Hagerstown Police Find “False Can” with Suspected Fentanyl

Cover Photo: An “Arizona Tea” false can which contained suspected illicit substances. Photo by Hagerstown Police Department.

HAGERSTOWN, MD News (2/23/2023) – Last week Hagerstown Police were able to take more fentanyl, crack cocaine and drug proceeds off our streets. Officers conducted surveillance in and around the 400 block of Jonathan St after receiving specific tips about drug activity. During the course of the investigation officers located a “false can.” These look like a real product at first glance but are made to conceal CDS. This can contained gel capsules filled with suspect fentanyl and small flip top containers with suspected crack cocaine. Officers were able to arrest Devin Marcus Gray, age 31 of Baltimore, for the distribution and possession of narcotics. In addition $2727 in cash was seized.

Criminals have long been using various methods to hide their contraband from law enforcement officials. One such method that has gained popularity in recent times is the use of false cans and other similar hidden containers.

False cans are designed to look like regular products at first glance but are made to conceal illegal substances. They are made by removing the bottom of a real can and replacing it with a false bottom or lid that can be easily removed. These false cans are designed to hold small plastic bags filled with illegal substances such as drugs, money, or other illegal items.

The use of false cans is not limited to a particular drug or a particular region. Law enforcement officials have found these cans used to hide all kinds of illegal substances, including drugs such as cocaine, heroin, and fentanyl, as well as firearms and other contraband.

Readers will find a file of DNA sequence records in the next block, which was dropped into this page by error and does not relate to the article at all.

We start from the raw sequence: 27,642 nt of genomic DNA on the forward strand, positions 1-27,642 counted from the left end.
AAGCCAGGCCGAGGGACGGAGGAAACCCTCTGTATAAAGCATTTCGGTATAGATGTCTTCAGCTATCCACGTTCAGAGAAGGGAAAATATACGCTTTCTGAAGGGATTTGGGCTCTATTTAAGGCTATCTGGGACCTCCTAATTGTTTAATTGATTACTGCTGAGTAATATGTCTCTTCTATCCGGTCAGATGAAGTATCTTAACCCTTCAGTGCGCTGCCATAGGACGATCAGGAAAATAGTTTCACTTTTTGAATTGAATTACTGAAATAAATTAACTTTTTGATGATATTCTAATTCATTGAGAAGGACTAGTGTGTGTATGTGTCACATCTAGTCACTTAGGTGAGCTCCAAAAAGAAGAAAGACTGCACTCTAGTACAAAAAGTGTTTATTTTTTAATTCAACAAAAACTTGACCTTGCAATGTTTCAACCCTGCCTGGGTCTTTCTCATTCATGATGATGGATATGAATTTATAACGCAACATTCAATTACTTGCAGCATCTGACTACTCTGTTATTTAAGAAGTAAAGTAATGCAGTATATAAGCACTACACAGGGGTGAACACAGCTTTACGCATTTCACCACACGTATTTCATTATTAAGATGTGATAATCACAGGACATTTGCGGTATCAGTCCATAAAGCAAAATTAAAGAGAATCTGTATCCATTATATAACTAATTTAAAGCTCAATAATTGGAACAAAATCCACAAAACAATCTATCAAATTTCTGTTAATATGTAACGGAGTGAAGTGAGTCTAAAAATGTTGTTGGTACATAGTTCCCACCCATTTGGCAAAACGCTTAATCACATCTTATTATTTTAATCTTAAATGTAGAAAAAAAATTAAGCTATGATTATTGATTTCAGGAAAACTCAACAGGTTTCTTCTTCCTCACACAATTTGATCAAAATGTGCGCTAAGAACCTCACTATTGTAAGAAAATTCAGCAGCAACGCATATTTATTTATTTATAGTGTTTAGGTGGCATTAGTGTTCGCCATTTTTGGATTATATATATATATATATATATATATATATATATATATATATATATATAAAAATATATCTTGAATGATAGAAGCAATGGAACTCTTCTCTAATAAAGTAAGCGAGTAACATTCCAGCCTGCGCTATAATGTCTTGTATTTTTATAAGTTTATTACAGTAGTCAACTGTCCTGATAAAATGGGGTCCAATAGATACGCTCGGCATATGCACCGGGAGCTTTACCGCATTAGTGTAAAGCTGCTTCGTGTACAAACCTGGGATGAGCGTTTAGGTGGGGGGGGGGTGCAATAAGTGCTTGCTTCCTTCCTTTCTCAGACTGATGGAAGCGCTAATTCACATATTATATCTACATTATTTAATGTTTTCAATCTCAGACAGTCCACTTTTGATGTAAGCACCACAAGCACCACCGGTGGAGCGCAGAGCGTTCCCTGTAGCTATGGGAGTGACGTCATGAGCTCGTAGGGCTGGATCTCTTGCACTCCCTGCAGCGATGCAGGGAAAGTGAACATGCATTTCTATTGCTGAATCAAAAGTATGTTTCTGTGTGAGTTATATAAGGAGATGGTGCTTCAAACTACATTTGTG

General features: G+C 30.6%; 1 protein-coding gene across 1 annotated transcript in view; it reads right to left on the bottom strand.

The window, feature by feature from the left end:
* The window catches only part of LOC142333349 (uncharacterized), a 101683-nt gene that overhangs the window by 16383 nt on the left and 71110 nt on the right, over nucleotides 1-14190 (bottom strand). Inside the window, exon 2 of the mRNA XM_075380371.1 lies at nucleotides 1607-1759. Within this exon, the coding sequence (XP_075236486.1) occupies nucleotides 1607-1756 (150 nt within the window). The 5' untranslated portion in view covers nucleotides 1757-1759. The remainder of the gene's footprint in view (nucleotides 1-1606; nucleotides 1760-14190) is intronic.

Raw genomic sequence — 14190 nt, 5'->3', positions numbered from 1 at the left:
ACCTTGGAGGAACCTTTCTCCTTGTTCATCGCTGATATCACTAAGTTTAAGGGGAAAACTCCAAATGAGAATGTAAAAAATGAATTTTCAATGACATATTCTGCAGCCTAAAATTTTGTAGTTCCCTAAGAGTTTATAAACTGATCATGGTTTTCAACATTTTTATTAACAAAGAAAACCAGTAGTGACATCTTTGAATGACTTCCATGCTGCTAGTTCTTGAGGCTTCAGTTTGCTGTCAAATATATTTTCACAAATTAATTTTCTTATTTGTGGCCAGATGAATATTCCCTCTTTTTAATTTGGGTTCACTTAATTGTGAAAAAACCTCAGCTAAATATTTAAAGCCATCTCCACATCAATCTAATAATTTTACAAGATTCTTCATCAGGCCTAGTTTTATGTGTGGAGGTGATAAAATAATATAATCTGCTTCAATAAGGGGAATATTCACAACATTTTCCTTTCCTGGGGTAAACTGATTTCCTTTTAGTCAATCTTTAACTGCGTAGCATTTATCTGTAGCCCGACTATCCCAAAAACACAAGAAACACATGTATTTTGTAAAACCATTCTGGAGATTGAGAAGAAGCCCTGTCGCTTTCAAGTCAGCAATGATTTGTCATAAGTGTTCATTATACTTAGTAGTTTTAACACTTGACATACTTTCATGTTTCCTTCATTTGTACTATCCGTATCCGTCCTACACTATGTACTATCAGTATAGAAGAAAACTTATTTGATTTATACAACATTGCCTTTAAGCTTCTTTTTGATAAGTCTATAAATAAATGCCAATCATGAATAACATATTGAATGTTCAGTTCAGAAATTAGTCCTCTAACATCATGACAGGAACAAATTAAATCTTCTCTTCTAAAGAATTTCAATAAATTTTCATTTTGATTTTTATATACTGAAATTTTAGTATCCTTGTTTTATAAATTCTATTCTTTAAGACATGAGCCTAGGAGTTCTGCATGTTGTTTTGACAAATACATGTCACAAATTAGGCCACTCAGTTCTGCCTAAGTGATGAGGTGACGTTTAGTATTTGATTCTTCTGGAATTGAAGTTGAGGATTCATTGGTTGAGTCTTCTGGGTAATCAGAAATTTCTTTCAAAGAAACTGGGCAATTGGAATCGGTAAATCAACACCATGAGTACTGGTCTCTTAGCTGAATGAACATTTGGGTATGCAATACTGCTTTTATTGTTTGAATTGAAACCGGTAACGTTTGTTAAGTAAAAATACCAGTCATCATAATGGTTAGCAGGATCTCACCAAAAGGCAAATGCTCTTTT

Criminals have become very creative in their use of false cans. For example, they have been known to use cans of soda, energy drinks, and even cans of food such as soup or vegetables. Criminals may even go to great lengths to ensure that the false cans appear to be authentic, including replicating the labels and seals of the original product.

One of the reasons false cans have become popular among drug dealers is their convenience. They are easy to transport and conceal and can be easily disposed of if law enforcement officials are approaching. They are also relatively cheap to make, requiring only a can opener and a false bottom.

Another reason false cans have become popular is the difficulty law enforcement officials face in detecting them. While drug-sniffing dogs may be able to detect the presence of drugs, they may not be able to detect the false can itself. Similarly, X-ray machines may not be able to distinguish between a regular can and a false can, making it difficult for law enforcement officials to identify them during routine inspections.

To combat the use of false cans, law enforcement officials have had to adapt their techniques. One common method is to use informants to gather intelligence on the activities of drug dealers. This may involve gathering information about their methods of operation, including their use of false cans and other hidden containers.

Another method is to use advanced technology such as X-ray scanners and infrared cameras to detect hidden containers. X-ray scanners are capable of detecting differences in density, which can indicate the presence of a hidden container. Infrared cameras can detect heat signatures, which may indicate the presence of hidden items.

In addition to false cans, criminals have been known to use other hidden containers to conceal their contraband. These may include hollowed-out books, fake rocks, and even prosthetic limbs. Criminals have even been known to hide drugs and other contraband inside their own bodies, making detection even more difficult.

While law enforcement officials have had to adapt their techniques to combat this trend, the use of false cans remains a significant challenge. It is important for law enforcement officials to remain vigilant and continue to develop new methods for detecting hidden containers to keep our streets safe.

Original story from Hagerstown Police Department with additions by RFHC Staff.

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